Around about quake time I stumbled on William Boyd’s novel Ordinary Thunderstorms, in which the main character – someone just like you or me – ends up living rough in London. Ever since then, the homeless have slowly but surely insinuated their way into my very living room.
And there is no escape, because the subject of homelessness has really hit its straps at this year’s Auckland Writers and Readers Festival 2012 where book after book has the homeless jumping off the page at me.
In Dark Night: Walking with McCahon, author Martin Edmond – in an attempt to better understand McCahon’s Sydney walkabout – goes homeless for one night in Sydney. It is amazing how compelling it is to read his account of this. You can’t help but wonder how you would cope with a life lived out of a supermarket trolley.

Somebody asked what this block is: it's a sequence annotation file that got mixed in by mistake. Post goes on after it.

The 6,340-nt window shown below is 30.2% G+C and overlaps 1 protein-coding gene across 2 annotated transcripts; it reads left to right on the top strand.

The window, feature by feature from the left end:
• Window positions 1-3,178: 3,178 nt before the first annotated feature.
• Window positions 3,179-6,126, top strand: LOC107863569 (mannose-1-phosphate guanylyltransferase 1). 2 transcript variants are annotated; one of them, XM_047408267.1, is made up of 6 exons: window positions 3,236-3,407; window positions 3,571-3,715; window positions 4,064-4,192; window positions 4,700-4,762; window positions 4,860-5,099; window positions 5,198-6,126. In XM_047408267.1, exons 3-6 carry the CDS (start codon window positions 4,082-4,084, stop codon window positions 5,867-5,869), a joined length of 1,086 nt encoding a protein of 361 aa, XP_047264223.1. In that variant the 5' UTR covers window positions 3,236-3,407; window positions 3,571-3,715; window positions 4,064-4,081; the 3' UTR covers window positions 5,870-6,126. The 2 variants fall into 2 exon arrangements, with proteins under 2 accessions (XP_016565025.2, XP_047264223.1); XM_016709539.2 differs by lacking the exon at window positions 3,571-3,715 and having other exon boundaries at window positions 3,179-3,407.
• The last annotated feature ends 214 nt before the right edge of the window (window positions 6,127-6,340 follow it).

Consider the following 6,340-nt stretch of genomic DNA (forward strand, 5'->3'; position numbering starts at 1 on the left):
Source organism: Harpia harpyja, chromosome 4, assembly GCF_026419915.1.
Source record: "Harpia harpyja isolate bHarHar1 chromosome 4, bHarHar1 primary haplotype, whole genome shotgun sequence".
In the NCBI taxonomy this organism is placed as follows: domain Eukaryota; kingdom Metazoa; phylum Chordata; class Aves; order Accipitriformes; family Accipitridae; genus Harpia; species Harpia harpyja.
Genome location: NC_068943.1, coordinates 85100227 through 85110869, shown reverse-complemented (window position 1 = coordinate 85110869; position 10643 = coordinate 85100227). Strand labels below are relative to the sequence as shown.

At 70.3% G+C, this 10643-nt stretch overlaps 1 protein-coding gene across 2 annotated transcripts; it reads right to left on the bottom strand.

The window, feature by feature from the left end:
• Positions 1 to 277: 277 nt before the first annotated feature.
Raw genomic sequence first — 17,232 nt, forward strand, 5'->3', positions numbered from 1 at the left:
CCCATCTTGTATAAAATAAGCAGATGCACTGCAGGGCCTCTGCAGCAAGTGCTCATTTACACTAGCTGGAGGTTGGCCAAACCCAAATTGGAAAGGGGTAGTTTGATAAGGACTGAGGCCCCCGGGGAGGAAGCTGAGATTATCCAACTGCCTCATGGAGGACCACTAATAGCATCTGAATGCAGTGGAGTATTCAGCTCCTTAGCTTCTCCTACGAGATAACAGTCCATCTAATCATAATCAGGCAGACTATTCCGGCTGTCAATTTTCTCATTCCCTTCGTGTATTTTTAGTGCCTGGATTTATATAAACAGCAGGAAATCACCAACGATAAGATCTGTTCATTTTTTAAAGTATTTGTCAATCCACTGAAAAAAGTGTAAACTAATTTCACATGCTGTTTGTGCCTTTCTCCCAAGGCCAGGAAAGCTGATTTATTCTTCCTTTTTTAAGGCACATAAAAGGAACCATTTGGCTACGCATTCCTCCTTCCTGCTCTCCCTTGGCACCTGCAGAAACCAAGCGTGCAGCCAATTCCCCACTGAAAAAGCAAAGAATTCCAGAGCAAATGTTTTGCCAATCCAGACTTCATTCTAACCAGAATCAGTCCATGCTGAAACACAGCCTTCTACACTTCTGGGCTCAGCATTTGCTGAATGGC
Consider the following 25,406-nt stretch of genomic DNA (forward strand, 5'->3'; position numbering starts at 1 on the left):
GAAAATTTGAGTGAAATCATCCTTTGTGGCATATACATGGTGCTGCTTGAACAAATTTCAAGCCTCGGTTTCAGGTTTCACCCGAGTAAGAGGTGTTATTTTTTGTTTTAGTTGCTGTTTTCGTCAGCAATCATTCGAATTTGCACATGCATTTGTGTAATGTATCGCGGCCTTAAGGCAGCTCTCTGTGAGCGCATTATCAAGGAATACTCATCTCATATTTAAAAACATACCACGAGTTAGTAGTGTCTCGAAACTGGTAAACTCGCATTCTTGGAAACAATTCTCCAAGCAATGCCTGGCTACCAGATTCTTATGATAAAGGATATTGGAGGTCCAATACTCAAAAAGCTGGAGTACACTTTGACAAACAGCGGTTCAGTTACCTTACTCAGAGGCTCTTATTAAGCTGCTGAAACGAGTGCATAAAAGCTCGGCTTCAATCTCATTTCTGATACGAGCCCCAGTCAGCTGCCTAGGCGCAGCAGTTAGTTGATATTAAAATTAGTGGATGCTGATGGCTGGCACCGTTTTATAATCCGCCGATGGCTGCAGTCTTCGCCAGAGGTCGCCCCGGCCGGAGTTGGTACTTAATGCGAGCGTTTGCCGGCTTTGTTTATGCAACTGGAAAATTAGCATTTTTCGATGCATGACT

feed a stray cat or fret if Balzac had a cough, but the homeless were as intolerable as vermin.
In Snowdrops by A.D Miller, the homeless have a spectacularly bad deal. Not only is Russia a freezing cold country in which to have no front door to close, but homeless people are often murdered and lie under piles of snow all winter only to emerge like snowdrops in the Spring thaw.
Only Kathy Lette, in The Boy Who Fell to Earth, doesn’t flirt with the topic. But if she had, I bet she’d have made it laugh-out-loud funny.
It is a subject that seems to be in the air right now. So I wasn’t the slightest bit taken aback to open The Press the other day and read of a pensioner who is going to sleep in her car for a week in a show of solidarity with all the Christchurch people who have no homes right now.
It could all be quite depressing – being homeless or feeling homeless. But as a Chinese proverb so succinctly put it:
You cannot prevent the birds of sadness from flying over your head, but you can prevent them from nesting in your hair!